A group of city residents who want to better the lives of Owensboro’s minority community and promote racial cooperation held their first meeting Wednesday night in Kendall-Perkins Park.
The group, which was originally organized under the Black Lives Matter banner, plans to address a number of issues facing the Black community, including poverty and gun violence.
“My goal today is to look at some real proposals we can take to the mayor,” said Mandy Roby, who organized the meeting.
Issues weren’t discussed in depth during the meeting, but the group plans to meet again at 6 p.m. Sept. 29 at Moreland Park.
Gun violence received attention, when Nancy Henry, the mother of slain 15-year-old Corban Henry, briefly addressed the small audience in the park shelter. Corban Henry was fatally shot last month in the neighborhood of the park. The incident is still under investigation.
“He was shot right there on the street,” Nancy Henry said, when asking people to attend a rally in her son’s honor scheduled for 1 p.m. Saturday at the park. “He was innocent. He was not the intended target. Corban had a whole lot of love.”
No city elected officials attended, but some candidates, such as mayor candidate Dracin Williams, and city commission candidates Mark Castlen and Deirdre Carbon were among the crowd.
“There are a whole lot of problems that need to be solved, starting with our youth,” Carbon said.
Of gun violence, Carbon said, “We’ve got to get these guns out of their hands. We have to hold someone responsible for giving them these guns.”
When asked what he would do for the Black community if elected, Castlen said, “The main concern for me is I just see this building of hatred among all the races. I want it to be defused.”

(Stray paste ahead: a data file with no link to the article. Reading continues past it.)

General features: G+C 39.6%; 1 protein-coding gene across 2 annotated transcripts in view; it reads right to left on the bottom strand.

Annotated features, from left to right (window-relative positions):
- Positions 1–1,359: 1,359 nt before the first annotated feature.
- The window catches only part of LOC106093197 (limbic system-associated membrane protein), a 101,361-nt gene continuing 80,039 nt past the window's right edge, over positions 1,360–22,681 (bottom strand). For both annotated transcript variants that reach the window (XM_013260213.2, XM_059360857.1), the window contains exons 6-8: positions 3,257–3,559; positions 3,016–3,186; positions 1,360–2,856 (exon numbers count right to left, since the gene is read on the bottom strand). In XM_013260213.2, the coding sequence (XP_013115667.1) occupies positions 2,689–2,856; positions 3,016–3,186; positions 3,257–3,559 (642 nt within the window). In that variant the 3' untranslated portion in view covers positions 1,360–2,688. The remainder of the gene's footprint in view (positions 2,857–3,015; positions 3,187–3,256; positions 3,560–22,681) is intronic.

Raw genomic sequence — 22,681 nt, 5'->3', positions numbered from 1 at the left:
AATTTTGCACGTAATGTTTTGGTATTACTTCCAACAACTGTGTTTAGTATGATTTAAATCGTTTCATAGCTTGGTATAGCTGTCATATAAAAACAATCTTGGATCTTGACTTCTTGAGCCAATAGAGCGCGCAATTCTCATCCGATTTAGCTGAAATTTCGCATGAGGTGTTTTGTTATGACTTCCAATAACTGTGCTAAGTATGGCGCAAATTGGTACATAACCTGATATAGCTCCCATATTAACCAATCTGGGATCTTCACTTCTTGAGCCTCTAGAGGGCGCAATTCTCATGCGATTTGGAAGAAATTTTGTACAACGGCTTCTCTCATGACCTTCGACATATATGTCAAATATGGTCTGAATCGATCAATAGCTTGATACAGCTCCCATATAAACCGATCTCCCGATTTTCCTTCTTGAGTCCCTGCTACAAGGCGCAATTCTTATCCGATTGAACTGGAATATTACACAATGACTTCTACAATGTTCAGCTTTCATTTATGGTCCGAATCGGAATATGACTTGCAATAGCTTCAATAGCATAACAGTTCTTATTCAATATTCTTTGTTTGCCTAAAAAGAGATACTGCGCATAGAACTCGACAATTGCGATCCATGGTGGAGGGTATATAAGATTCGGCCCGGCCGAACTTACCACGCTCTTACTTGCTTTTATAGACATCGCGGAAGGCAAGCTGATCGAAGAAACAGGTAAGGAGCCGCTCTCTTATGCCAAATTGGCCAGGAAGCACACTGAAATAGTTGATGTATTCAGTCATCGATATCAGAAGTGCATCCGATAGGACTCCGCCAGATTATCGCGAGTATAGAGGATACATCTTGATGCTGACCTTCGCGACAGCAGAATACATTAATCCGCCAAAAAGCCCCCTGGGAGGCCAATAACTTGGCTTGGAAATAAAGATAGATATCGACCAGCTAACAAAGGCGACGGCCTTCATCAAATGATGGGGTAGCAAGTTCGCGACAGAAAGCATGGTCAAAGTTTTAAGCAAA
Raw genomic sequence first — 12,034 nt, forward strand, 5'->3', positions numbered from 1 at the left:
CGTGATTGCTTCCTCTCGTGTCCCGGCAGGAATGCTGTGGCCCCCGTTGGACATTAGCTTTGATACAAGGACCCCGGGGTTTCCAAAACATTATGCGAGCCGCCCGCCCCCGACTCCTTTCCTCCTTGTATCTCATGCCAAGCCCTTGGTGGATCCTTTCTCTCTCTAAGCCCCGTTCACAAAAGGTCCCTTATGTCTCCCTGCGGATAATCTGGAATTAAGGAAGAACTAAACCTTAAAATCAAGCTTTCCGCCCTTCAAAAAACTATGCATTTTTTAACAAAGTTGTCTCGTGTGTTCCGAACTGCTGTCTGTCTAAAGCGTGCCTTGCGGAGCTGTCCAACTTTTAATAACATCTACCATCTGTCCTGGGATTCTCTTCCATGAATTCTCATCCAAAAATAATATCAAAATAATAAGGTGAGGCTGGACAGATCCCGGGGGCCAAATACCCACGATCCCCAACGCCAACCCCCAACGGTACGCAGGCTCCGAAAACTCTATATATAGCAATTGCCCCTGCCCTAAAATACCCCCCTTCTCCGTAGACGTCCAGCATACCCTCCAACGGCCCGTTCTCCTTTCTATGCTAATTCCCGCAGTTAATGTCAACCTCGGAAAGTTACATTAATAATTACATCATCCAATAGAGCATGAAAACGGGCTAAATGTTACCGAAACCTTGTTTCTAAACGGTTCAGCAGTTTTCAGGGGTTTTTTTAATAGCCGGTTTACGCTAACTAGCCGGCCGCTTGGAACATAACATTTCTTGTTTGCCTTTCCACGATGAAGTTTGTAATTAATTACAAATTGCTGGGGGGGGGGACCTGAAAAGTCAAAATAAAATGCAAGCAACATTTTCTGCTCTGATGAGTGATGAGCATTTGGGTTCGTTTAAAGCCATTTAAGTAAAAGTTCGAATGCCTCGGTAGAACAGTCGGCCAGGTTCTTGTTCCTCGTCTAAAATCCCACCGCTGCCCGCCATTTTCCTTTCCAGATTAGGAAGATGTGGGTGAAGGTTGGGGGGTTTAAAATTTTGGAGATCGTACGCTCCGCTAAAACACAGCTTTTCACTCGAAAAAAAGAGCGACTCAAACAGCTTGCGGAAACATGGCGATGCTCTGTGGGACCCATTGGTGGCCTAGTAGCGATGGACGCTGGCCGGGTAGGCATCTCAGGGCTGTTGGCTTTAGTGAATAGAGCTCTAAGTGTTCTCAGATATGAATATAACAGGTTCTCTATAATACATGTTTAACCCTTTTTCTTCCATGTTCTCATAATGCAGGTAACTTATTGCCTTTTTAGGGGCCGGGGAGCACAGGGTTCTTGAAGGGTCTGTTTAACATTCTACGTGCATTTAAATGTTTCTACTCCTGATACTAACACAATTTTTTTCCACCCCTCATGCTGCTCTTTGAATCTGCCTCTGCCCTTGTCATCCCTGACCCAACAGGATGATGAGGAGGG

Later, Castlen said he didn’t have a solution, but said, “as long as we keep speaking about problems, we’ll gradually come to a solution.”
City school board member Michael Johnson said progress has been made by the board.
“We finally got to a racial equity resolution,” said Johnson, referring to the racial equity task force OPS formed to solve racial disparities and prejudices in education. “It took decades. It was historic.”
Johnson urged the group to bring the topic of racism to the community.
“These conversations about racial equity and racism are hard conversations, but they are conversations that need to be had,” Johnson said.
In terms of organization, part of the discussion Wednesday was whether the group would be part of the larger Black Lives Matter movement, or would have its own identity. The majority of the group wanted the group to focus on local issues, rather than being a part of the umbrella Black Lives Matter organization.
The Rev. Rhondalyn Randolph, head of the Owensboro chapter of the NAACP, said addressing racial inequity also means dealing with issues of poverty, lack of opportunity, substance abuse and mental health.
“We have to be diligent in the work we do, and we have to be committed from beginning to end,” Randolph said. Talking about inequality will generate push-back Randolph said, but added, “we have to do what’s right.”
When asked about the group’s platform, Roby said, “We are making our own today. We are making a name. We are making a vision.”
The group will be a place for white residents to learn about the Black community, Roby said.
“I really want it to be a place to showcase and embrace what the Black community does,” Roby said. “Not everybody knows what you do. Owensboro Black Lives Matter can showcase that.”
James Mayse, 270-691-7303, email@example.com, Twitter: @JamesMayse